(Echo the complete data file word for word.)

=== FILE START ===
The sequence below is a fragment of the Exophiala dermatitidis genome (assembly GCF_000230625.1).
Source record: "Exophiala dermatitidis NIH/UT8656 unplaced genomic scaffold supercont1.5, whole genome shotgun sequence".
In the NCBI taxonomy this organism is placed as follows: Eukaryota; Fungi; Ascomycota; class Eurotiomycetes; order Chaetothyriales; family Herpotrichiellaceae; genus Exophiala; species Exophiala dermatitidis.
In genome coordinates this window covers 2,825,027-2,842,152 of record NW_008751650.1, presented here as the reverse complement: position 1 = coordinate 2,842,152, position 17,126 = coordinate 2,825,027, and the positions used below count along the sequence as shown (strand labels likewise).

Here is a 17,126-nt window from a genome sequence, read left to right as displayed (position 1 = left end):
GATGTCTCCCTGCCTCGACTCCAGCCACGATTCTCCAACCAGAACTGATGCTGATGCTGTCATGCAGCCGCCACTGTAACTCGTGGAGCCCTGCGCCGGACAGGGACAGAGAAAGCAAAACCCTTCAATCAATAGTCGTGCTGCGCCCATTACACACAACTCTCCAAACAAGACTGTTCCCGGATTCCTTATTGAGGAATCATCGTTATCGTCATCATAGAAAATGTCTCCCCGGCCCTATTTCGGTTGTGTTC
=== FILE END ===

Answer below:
The sequence below is a fragment of the Exophiala dermatitidis genome (assembly GCF_000230625.1).
Source record: "Exophiala dermatitidis NIH/UT8656 unplaced genomic scaffold supercont1.5, whole genome shotgun sequence".
In the NCBI taxonomy this organism is placed as follows: Eukaryota; Fungi; Ascomycota; class Eurotiomycetes; order Chaetothyriales; family Herpotrichiellaceae; genus Exophiala; species Exophiala dermatitidis.
In genome coordinates this window covers 2,825,027-2,842,152 of record NW_008751650.1, presented here as the reverse complement: position 1 = coordinate 2,842,152, position 17,126 = coordinate 2,825,027, and the positions used below count along the sequence as shown (strand labels likewise).

Here is a 17,126-nt window from a genome sequence, read left to right as displayed (position 1 = left end):
GATGTCTCCCTGCCTCGACTCCAGCCACGATTCTCCAACCAGAACTGATGCTGATGCTGTCATGCAGCCGCCACTGTAACTCGTGGAGCCCTGCGCCGGACAGGGACAGAGAAAGCAAAACCCTTCAATCAATAGTCGTGCTGCGCCCATTACACACAACTCTCCAAACAAGACTGTTCCCGGATTCCTTATTGAGGAATCATCGTTATCGTCATCATAGAAAATGTCTCCCCGGCCCTATTTCGGTTGTGTTC